The Entrepreneurship Research Challenge

The Entrepreneurship Research Challenge

Per Davidsson

Entrepreneurship is an emerging, dynamic and to a considerable extent, unpredictable phenomenon. Thus, it makes for a challenging research subject. In this book, one of the most experienced empiricists in this field has collected some of his most important ideas on how improved conceptualization and research design can make this challenge more manageable.

Chapter 3: The Types and Contextual Fit of Entrepreneurial Processes

Per Davidsson

Subjects: business and management, entrepreneurship, research methods in business and management, research methods, research methods in business and management

Extract

3. The types and contextual fit of entrepreneurial processes* THE NEED FOR A PROCESS PERSPECTIVE ON ENTREPRENEURSHIP FOR ENTREPRENEURSHIP EDUCATION Early entrepreneurship research devoted almost all its attention to the entrepreneur. The implicit or explicit assumption underlying this research was that the explanation for entrepreneurial behavior and success was to be found in the unique characteristics of the individuals who undertook such endeavors (Brockhaus, 1982; Carland et al., 1988; Delmar, 2000; Stanworth et al., 1989). This line of research, had it been successful, held little promise for entrepreneurship education. The best one could hope for was perhaps a selection mechanism for advising students: ‘You’re the right stuff; good for you!’ or ‘Sorry, I think you should try some other career instead.’ However, while some valid generalizations can be made concerning the average psychological and socio-demographic characteristics of business founders compared to other groups, the main conclusion of this research is that on the whole, business founders seem to be as heterogeneous as any other group of people. It is not possible to profile the ‘typical’ entrepreneur. No psychological or sociological characteristics have been found that predict with high accuracy that someone will become an entrepreneur or excel at entrepreneurship. Likewise, no characteristics have been distilled that definitely exclude people from a successful entrepreneurial career. For two different reasons this is actually a very positive result for entrepreneurship education. First, the fact that entrepreneurial tendencies are not inborn suggests that the idea of trying to teach entrepreneurship...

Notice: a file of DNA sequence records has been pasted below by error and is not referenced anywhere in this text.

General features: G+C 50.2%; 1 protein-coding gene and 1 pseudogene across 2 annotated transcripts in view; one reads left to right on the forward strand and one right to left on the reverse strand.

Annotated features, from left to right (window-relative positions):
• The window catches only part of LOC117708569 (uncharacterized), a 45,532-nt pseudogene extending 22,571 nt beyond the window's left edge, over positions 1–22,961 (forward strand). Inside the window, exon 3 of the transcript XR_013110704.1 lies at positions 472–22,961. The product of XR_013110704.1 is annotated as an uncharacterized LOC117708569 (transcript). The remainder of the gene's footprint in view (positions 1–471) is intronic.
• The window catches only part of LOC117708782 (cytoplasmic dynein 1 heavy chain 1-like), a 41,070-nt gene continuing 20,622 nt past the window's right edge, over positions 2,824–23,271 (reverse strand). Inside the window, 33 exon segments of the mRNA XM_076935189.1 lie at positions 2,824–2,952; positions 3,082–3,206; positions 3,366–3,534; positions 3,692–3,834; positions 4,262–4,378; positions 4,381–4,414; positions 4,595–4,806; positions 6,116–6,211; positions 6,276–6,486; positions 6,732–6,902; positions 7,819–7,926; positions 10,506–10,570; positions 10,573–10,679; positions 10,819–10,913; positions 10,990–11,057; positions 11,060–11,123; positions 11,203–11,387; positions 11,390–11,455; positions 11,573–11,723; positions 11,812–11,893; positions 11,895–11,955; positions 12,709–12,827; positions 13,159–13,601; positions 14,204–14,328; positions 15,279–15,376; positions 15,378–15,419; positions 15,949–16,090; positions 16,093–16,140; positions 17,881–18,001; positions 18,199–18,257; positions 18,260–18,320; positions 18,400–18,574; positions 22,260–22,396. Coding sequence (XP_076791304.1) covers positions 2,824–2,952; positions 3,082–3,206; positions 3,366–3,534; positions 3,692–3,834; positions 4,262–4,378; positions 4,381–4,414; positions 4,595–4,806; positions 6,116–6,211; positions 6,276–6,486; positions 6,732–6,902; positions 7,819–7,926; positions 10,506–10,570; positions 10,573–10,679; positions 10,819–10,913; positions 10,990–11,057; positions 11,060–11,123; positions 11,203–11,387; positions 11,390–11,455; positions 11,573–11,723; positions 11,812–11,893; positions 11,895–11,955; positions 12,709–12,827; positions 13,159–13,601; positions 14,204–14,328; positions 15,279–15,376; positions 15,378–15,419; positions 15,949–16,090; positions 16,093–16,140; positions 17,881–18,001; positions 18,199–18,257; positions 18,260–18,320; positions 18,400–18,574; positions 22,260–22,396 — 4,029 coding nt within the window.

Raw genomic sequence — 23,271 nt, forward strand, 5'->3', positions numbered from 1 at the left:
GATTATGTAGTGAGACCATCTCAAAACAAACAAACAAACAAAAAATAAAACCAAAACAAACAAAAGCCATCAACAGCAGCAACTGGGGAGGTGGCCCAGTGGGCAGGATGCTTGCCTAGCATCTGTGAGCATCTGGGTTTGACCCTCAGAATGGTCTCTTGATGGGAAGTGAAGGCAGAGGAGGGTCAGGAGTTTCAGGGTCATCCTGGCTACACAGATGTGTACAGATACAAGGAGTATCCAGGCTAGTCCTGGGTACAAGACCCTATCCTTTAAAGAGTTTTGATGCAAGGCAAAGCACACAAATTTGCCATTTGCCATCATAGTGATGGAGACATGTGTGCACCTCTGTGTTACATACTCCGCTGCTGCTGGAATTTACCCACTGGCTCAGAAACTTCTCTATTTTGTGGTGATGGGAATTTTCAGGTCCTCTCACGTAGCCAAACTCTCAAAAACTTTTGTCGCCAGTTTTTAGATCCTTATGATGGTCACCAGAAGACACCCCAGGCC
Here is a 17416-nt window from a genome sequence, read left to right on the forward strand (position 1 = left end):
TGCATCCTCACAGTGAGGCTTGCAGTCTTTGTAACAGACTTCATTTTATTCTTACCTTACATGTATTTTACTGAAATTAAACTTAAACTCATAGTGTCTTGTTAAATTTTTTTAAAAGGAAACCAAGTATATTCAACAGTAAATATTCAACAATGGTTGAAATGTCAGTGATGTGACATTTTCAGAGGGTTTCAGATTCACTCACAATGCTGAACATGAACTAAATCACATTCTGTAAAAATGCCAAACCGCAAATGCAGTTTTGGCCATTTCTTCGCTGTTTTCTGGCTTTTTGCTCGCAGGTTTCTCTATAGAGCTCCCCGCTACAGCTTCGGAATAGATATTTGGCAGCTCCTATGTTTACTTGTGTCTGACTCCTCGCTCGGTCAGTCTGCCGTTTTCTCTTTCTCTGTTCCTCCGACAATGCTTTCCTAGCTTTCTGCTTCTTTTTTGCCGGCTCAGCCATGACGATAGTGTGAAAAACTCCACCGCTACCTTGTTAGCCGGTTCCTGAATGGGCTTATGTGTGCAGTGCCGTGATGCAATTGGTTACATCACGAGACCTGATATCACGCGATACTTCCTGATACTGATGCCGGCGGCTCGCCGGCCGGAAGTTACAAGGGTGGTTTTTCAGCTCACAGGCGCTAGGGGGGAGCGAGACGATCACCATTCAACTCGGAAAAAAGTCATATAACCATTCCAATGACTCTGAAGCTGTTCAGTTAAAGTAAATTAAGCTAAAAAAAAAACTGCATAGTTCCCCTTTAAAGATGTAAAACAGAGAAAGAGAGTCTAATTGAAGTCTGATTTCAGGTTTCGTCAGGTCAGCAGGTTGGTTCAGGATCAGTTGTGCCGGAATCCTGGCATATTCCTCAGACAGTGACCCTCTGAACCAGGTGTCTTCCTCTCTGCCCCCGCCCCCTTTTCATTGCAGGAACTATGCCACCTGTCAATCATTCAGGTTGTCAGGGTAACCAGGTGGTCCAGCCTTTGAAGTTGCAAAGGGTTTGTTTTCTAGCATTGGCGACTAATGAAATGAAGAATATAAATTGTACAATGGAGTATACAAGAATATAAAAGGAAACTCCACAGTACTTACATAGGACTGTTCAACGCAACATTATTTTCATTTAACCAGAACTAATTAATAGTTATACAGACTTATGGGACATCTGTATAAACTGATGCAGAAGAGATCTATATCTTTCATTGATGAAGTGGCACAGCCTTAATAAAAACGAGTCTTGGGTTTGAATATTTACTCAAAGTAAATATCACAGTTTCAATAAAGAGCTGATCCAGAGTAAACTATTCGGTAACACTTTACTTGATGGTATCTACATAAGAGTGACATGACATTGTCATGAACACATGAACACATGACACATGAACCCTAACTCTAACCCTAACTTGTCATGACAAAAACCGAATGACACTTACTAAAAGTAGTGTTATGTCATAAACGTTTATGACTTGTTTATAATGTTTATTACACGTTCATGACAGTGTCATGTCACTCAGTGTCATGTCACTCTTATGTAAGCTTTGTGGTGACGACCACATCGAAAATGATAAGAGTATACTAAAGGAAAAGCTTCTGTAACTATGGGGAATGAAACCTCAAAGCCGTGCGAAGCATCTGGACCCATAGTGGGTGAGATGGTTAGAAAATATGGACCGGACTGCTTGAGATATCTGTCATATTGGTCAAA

You are not authenticated to view the full text of this chapter or article.

Elgaronline requires a subscription or purchase to access the full text of books or journals. Please login through your library system or with your personal username and password on the homepage.

Non-subscribers can freely search the site, view abstracts/ extracts and download selected front matter and introductory chapters for personal use.

Your library may not have purchased all subject areas. If you are authenticated and think you should have access to this title, please contact your librarian.

Further information